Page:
That transcends different industries and occupations, he added. It is especially important in industries that thrive on doing business with repeat customers. “It’s like a marriage,” he said. “Transparency, honesty, follow through on commitments are all important.”

That, he said, prepares you for whatever life deals you and when opportunities come along. His father and the Pauling family entrance into the portable restroom industry are cases in point.   

Mike Pauling was in the Vietnam War where he was injured, and when he recovered someone was recruiting jobs for veterans. He went out to Satellite Industries in Plymouth thinking it had something to do with the space program.

That became a family joke. But the interview went well and the family patriarch went to work for Satellite, a portable toilet manufacturing and service company, for the next 10 years. Satellite now has global operations and is the world’s largest maker of portable restrooms.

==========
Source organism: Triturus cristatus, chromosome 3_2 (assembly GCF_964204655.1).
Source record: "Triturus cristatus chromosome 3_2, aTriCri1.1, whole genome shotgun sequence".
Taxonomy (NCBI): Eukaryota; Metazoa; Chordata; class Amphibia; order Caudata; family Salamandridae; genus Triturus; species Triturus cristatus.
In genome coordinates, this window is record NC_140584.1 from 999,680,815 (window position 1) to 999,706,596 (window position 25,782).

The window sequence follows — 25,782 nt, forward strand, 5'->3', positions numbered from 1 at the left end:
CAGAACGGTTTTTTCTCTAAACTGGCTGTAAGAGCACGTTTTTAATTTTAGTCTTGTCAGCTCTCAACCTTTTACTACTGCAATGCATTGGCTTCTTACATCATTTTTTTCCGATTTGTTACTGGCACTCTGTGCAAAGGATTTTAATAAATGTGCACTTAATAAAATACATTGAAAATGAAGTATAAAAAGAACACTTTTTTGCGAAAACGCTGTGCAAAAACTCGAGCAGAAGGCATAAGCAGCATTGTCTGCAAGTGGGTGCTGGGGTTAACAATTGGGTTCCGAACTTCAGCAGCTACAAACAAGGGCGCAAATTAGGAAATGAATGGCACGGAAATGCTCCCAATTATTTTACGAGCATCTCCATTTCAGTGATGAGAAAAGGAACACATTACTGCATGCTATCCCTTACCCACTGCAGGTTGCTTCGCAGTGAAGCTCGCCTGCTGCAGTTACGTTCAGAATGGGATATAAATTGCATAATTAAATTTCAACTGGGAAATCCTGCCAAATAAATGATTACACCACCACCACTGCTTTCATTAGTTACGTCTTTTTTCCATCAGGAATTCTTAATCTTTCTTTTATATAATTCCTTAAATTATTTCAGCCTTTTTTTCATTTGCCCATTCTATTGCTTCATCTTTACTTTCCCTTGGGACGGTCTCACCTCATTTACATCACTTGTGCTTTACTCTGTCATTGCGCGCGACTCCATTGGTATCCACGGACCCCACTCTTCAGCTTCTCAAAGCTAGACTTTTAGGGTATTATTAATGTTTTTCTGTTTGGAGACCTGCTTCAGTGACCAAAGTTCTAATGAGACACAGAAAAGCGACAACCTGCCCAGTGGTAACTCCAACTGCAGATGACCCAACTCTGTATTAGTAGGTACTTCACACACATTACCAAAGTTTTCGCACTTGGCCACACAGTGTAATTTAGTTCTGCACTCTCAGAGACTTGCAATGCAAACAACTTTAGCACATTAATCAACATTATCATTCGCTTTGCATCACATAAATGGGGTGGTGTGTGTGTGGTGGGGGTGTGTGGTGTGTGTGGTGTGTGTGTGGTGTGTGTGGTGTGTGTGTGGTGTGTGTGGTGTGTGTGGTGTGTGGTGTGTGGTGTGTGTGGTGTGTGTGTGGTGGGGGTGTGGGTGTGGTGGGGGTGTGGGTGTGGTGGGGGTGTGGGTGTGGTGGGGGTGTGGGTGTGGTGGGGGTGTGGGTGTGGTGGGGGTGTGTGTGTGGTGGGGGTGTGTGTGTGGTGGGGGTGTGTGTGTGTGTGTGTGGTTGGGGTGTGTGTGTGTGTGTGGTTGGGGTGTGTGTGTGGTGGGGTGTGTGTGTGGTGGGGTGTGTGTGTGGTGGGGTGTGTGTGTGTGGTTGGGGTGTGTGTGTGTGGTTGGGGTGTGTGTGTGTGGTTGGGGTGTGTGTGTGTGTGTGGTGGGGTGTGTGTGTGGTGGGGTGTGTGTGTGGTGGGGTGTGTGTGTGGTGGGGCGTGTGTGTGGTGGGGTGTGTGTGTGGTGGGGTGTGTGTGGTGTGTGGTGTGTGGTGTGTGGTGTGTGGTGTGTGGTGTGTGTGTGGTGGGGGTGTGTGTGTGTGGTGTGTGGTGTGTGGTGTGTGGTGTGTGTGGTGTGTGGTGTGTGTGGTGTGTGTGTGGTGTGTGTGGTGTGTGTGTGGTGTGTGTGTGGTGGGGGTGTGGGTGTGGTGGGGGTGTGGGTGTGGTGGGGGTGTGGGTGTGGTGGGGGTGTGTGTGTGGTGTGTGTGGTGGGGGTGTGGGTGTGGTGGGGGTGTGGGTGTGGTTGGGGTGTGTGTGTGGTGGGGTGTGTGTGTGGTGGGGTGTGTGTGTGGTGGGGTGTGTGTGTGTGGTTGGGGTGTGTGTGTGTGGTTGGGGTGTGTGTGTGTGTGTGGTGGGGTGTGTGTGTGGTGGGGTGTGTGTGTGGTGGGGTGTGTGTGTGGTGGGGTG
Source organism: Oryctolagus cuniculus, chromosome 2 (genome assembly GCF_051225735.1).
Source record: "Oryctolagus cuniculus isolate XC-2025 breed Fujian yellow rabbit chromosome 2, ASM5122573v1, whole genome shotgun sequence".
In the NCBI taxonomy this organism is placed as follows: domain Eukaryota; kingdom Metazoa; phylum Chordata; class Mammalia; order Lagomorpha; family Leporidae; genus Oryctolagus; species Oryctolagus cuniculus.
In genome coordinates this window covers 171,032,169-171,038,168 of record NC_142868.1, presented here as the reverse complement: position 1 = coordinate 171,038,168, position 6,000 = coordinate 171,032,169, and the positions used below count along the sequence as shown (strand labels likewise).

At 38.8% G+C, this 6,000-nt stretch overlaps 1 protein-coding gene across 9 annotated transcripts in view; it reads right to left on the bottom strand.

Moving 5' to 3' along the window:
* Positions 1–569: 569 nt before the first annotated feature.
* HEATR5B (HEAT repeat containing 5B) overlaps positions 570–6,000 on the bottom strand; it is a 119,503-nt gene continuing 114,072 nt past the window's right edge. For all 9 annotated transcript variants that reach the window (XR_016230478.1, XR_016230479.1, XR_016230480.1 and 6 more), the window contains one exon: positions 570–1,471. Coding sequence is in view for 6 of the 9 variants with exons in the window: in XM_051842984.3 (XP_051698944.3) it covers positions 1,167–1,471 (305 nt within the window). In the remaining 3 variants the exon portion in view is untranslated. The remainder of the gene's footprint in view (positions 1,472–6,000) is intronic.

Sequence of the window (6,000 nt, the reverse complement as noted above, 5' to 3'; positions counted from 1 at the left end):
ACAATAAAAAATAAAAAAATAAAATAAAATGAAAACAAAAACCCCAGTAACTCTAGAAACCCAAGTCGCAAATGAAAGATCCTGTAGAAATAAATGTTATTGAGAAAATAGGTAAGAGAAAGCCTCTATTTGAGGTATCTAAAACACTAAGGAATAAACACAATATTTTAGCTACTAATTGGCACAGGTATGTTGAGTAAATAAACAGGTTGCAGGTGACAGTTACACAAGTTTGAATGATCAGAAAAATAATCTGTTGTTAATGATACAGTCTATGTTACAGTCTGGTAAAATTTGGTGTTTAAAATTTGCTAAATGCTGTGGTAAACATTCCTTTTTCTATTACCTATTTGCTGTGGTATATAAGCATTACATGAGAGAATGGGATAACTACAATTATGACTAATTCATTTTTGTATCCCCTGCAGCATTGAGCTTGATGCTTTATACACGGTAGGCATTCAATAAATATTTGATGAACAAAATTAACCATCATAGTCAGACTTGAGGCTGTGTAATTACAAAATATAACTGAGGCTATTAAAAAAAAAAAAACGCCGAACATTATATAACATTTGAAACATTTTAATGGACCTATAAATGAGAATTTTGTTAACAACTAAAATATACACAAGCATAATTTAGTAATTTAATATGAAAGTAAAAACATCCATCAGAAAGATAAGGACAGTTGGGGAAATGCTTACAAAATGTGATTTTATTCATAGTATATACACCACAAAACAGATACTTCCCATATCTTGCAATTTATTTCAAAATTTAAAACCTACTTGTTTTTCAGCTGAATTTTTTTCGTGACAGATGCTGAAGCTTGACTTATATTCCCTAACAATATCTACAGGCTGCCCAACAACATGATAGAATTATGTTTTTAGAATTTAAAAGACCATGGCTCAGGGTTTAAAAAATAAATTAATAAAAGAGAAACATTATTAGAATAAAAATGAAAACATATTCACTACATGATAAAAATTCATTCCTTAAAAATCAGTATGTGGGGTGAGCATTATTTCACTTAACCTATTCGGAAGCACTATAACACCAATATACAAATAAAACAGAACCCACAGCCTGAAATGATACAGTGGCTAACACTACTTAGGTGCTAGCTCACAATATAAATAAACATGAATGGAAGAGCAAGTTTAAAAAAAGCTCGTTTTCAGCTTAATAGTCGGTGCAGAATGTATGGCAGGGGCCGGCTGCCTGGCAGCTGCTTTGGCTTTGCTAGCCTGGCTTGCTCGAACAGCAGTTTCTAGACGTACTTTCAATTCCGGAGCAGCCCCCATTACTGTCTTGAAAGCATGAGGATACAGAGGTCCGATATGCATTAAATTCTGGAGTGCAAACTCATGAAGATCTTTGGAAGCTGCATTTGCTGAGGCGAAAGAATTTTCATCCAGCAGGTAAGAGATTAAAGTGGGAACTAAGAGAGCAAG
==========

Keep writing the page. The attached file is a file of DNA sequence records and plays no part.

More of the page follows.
The elder Pauling went off on his own in 1986 by finding partners to buy Biffs, a smaller portable restroom business with only 200 units and a couple of employees. He bought out the partners in 1997 when Derek graduated from the University of St. Thomas and came back to join the company.
Both Derek and Heather worked at Biffs while growing up and during summer months while going to college. Heather joined the firm as an employee in 1994 after graduating from the Minneapolis College of Arts and Design.

Along the way, Mike Pauling would also serve on the board of directors of the Minnesota American Indian Chamber of Commerce.

Both generations of the Pauling family insist people at construction sites or at special events need services that provide for their health, welfare and dignity with restrooms. Biffs is focusing on that objective with a variety of new portable units that fit different settings and events. The company website shows the different models of portables now available.